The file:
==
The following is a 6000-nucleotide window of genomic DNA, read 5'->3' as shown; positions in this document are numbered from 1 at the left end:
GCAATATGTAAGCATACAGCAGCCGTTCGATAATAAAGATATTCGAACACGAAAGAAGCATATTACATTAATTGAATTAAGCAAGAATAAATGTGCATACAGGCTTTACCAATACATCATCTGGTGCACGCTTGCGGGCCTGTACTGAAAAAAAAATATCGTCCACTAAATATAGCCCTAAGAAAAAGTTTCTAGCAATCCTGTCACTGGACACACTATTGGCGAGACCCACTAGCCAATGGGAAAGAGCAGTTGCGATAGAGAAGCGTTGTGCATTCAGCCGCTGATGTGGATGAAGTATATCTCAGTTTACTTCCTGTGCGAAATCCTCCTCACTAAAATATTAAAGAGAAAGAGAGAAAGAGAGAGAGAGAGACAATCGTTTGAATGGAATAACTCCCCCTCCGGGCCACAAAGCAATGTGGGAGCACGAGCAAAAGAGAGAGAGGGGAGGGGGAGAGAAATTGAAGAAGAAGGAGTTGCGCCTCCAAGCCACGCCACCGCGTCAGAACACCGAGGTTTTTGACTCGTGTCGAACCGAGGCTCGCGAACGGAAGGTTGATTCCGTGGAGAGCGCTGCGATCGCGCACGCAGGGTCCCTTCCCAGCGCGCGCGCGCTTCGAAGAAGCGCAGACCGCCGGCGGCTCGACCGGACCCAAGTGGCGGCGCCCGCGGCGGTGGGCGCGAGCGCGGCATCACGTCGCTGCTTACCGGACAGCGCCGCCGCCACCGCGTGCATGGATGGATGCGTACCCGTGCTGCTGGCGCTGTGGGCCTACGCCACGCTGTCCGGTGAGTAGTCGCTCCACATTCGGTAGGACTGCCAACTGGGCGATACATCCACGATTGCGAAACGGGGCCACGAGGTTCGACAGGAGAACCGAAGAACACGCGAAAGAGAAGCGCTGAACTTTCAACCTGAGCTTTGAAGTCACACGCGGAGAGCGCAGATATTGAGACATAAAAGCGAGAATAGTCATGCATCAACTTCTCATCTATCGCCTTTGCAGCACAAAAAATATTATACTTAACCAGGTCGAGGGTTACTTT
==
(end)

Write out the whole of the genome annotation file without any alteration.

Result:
The following is a 6000-nucleotide window of genomic DNA, read 5'->3' as shown; positions in this document are numbered from 1 at the left end:
GCAATATGTAAGCATACAGCAGCCGTTCGATAATAAAGATATTCGAACACGAAAGAAGCATATTACATTAATTGAATTAAGCAAGAATAAATGTGCATACAGGCTTTACCAATACATCATCTGGTGCACGCTTGCGGGCCTGTACTGAAAAAAAAATATCGTCCACTAAATATAGCCCTAAGAAAAAGTTTCTAGCAATCCTGTCACTGGACACACTATTGGCGAGACCCACTAGCCAATGGGAAAGAGCAGTTGCGATAGAGAAGCGTTGTGCATTCAGCCGCTGATGTGGATGAAGTATATCTCAGTTTACTTCCTGTGCGAAATCCTCCTCACTAAAATATTAAAGAGAAAGAGAGAAAGAGAGAGAGAGAGACAATCGTTTGAATGGAATAACTCCCCCTCCGGGCCACAAAGCAATGTGGGAGCACGAGCAAAAGAGAGAGAGGGGAGGGGGAGAGAAATTGAAGAAGAAGGAGTTGCGCCTCCAAGCCACGCCACCGCGTCAGAACACCGAGGTTTTTGACTCGTGTCGAACCGAGGCTCGCGAACGGAAGGTTGATTCCGTGGAGAGCGCTGCGATCGCGCACGCAGGGTCCCTTCCCAGCGCGCGCGCGCTTCGAAGAAGCGCAGACCGCCGGCGGCTCGACCGGACCCAAGTGGCGGCGCCCGCGGCGGTGGGCGCGAGCGCGGCATCACGTCGCTGCTTACCGGACAGCGCCGCCGCCACCGCGTGCATGGATGGATGCGTACCCGTGCTGCTGGCGCTGTGGGCCTACGCCACGCTGTCCGGTGAGTAGTCGCTCCACATTCGGTAGGACTGCCAACTGGGCGATACATCCACGATTGCGAAACGGGGCCACGAGGTTCGACAGGAGAACCGAAGAACACGCGAAAGAGAAGCGCTGAACTTTCAACCTGAGCTTTGAAGTCACACGCGGAGAGCGCAGATATTGAGACATAAAAGCGAGAATAGTCATGCATCAACTTCTCATCTATCGCCTTTGCAGCACAAAAAATATTATACTTAACCAGGTCGAGGGTTACTTT